Stories change but not of their own volition, because they are not their own; they have makers and shapers. They are ideas condensed into accessible forms that can be processed and transmitted to others. Ideas change and shift with the times and with the peoples whose hands they fall into. 

When an authour writes a story, zie is creating. Building. Giving a work legs and wings. An authour has a responsibility to ensure that hir creation is a good one, because it is done for the world. When an authour has released hir stories out to the world, zie can only sit back and wait to hear back from the world. 

Art is transformative. Good art will transform the reader. Who may be inspired to transform the art in return. Who may transform yet someone else. The interaction between minds and art is a tenuous thread that nonetheless leaves behind a mark. It is changeable; it changes. And this is part of why we enjoy art.

Many such transformed and transformative works have been produced over the ages. Can we name who the first sonneteer was? No, but the form has persisted. If Petrach had been living today, he would be so rich, since he could patent the sonnet form named after him, and be paid royalties. Do we acknowledge Paradise Lost as capital-l Literature? Most schools certainly would, but it is essentially Bible fanfiction. So on, so forth, have works been thus changed, re-interpreted, re-released into the world for fresh eyes and times. 

But according to Diana Gabaldon, such transformations are immoral. A work is what it is; it is static and has a specific image, and re-interpretations will confuse would-be fans. As I've mentioned before, reading the source material and reading a fan's interpretation can be very different experiences... but it is hardly immoral.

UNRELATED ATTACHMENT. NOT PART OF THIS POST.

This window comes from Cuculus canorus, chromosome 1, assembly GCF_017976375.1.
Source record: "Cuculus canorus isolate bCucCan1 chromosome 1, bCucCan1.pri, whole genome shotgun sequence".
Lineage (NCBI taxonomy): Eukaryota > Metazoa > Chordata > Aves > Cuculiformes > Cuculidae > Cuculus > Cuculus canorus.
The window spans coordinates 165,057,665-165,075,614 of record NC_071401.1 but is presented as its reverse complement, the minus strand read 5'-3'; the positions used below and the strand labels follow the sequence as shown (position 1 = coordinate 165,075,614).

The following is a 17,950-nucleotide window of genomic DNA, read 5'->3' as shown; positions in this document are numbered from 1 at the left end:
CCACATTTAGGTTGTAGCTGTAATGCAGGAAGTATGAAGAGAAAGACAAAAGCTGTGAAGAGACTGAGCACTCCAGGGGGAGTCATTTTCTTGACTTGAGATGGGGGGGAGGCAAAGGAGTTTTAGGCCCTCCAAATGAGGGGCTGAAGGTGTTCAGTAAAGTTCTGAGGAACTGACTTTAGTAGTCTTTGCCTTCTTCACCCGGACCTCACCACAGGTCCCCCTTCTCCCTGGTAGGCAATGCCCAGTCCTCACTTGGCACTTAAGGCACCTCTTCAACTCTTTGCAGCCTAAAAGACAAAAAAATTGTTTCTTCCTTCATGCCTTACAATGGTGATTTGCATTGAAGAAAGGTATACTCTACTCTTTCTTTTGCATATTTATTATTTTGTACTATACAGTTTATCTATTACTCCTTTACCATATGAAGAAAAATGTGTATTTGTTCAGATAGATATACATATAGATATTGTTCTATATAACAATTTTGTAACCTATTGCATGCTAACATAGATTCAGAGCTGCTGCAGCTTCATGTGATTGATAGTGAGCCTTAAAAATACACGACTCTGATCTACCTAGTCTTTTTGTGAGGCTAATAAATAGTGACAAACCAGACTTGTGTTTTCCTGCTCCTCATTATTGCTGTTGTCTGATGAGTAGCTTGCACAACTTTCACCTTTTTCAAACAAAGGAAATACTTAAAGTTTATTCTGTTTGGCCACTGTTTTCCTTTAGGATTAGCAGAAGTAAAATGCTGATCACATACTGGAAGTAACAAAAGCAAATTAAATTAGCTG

If an authour wants to draw an arbitrary line on how readers can consume their work, that\s perfectly acceptable. If fanfiction makes an authour uncomfortable, all they generally have to do is say so. True fans would take note, and just not create any. But to claim it is immoral is a fairly hefty judgement call, and in this case, made with little knowledge of how fan communities work. It is heavy-handed to slap a denigrating label like that on whole groups of people who, for all intents and purposes, do not hurt anybody.

I think anti-choice protesters are immoral. I think tea baggers are immoral. I think many people in charge of great organizations immoral. Because their actions and decisions affect real people, in harmful ways.

Fanfiction writers... don't do this. Not even remotely.

Diana Gabaldon's main objection to fanfiction seems to be that she does not want people coming to her work through an interpretation of another; that she wants to preserve the original form of her work. That she's uncomfortable with fan interpretations - particularly of the pornographic kind. All of which are very fair reasons. I, too, am uncomfortable re-interpreting someone else's creation, unless there is room in canon for that (my most recent fanfiction have been "historical fiction" within the Girl Genius universe), and whilst I do write fanfic for gratuitous sex, I also work hard to flesh out the characters the best I can. However, I do end up creating huge spin-off works of my own that are better developed into their own stories. Fanfic possibilities are thus my stepping stone for other stories.

However, with the pronouncement of fanfiction as immoral, Diana Gabaldon has not only made her wishes clear with regards to her own work, but painted an entire segment of fans as criminal. 

Looking through the comments, I'm seeing variations of the Tone Argument held up against Gabaldon. I personally don't think Gabaldon comes across as whiny, but her comparison between fanfic writers and potential rapists is deeply insulting - to fans, to survivors, and to any decent person who can tell the difference between a regular person out to have fun and a sociopath out to hurt others. It minimizes their experiences, and trivializes the very real issue of sexual assault and rape. 

As of today, Gabaldon has yet to apologize for this comparison. If she really does believe that fanfic writers are a kind of rapist, and does not redact her words, and does not apologize... that is truly immoral.